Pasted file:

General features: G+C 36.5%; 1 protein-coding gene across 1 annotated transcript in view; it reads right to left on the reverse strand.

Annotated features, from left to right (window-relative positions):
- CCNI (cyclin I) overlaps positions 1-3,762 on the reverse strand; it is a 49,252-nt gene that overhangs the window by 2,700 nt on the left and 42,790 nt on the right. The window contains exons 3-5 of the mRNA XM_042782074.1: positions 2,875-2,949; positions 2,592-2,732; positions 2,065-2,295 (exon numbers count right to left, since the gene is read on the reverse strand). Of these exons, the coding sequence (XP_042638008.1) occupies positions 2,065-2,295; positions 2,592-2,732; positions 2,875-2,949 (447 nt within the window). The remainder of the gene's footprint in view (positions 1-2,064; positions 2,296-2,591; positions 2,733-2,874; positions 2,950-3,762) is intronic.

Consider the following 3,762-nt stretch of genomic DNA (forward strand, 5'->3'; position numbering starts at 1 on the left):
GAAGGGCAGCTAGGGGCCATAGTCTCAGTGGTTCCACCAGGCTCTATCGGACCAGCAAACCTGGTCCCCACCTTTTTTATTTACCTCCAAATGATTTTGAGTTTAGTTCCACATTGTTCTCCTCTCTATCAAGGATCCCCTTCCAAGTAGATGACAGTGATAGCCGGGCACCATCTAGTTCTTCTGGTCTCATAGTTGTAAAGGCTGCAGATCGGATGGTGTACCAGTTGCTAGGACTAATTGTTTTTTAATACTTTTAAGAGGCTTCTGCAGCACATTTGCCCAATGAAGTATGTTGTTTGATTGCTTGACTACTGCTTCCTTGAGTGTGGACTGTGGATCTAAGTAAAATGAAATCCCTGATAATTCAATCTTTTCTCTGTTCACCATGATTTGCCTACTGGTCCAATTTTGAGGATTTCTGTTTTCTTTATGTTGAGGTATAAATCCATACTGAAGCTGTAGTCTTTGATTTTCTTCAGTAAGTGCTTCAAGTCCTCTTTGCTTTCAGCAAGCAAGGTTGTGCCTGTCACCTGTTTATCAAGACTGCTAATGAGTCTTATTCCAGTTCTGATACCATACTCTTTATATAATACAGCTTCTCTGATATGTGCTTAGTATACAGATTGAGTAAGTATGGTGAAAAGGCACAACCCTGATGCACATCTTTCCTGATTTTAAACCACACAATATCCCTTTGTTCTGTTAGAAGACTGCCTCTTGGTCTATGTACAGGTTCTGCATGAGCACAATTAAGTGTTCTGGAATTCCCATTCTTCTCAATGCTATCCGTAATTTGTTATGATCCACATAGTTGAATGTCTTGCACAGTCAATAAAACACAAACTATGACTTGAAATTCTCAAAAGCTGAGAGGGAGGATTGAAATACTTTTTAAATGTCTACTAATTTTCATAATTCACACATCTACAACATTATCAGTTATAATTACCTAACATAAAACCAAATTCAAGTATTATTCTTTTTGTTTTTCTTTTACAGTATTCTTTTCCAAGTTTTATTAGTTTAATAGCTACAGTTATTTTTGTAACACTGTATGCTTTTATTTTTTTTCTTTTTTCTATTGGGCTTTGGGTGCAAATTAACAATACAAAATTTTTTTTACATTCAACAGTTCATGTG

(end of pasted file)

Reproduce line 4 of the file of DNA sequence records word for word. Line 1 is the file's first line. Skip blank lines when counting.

Consider the following 3,762-nt stretch of genomic DNA (forward strand, 5'->3'; position numbering starts at 1 on the left):